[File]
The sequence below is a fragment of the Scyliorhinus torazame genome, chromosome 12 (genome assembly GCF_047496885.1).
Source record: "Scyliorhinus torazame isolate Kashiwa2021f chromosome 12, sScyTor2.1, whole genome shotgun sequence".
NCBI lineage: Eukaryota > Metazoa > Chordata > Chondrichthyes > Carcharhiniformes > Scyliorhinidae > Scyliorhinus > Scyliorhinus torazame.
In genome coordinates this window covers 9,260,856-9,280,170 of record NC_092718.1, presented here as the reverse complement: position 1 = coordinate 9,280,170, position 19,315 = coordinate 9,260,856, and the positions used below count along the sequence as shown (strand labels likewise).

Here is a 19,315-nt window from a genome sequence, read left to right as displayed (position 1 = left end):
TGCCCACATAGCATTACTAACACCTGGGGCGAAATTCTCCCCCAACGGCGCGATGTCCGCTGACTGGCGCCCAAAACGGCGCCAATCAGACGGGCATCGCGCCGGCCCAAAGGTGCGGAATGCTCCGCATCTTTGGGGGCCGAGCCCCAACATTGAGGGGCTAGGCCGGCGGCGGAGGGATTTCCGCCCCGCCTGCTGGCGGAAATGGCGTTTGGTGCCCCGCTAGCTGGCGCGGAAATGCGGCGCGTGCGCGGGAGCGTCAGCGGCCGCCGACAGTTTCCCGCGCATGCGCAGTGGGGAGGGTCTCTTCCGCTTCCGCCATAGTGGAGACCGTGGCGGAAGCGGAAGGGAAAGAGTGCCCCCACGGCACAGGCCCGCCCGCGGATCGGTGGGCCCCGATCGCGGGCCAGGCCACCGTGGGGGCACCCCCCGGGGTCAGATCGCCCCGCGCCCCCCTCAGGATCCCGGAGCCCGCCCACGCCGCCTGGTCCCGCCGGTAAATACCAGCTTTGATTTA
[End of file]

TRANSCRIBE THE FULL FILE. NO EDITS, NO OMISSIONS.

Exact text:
The sequence below is a fragment of the Scyliorhinus torazame genome, chromosome 12 (genome assembly GCF_047496885.1).
Source record: "Scyliorhinus torazame isolate Kashiwa2021f chromosome 12, sScyTor2.1, whole genome shotgun sequence".
NCBI lineage: Eukaryota > Metazoa > Chordata > Chondrichthyes > Carcharhiniformes > Scyliorhinidae > Scyliorhinus > Scyliorhinus torazame.
In genome coordinates this window covers 9,260,856-9,280,170 of record NC_092718.1, presented here as the reverse complement: position 1 = coordinate 9,280,170, position 19,315 = coordinate 9,260,856, and the positions used below count along the sequence as shown (strand labels likewise).

Here is a 19,315-nt window from a genome sequence, read left to right as displayed (position 1 = left end):
TGCCCACATAGCATTACTAACACCTGGGGCGAAATTCTCCCCCAACGGCGCGATGTCCGCTGACTGGCGCCCAAAACGGCGCCAATCAGACGGGCATCGCGCCGGCCCAAAGGTGCGGAATGCTCCGCATCTTTGGGGGCCGAGCCCCAACATTGAGGGGCTAGGCCGGCGGCGGAGGGATTTCCGCCCCGCCTGCTGGCGGAAATGGCGTTTGGTGCCCCGCTAGCTGGCGCGGAAATGCGGCGCGTGCGCGGGAGCGTCAGCGGCCGCCGACAGTTTCCCGCGCATGCGCAGTGGGGAGGGTCTCTTCCGCTTCCGCCATAGTGGAGACCGTGGCGGAAGCGGAAGGGAAAGAGTGCCCCCACGGCACAGGCCCGCCCGCGGATCGGTGGGCCCCGATCGCGGGCCAGGCCACCGTGGGGGCACCCCCCGGGGTCAGATCGCCCCGCGCCCCCCTCAGGATCCCGGAGCCCGCCCACGCCGCCTGGTCCCGCCGGTAAATACCAGCTTTGATTTA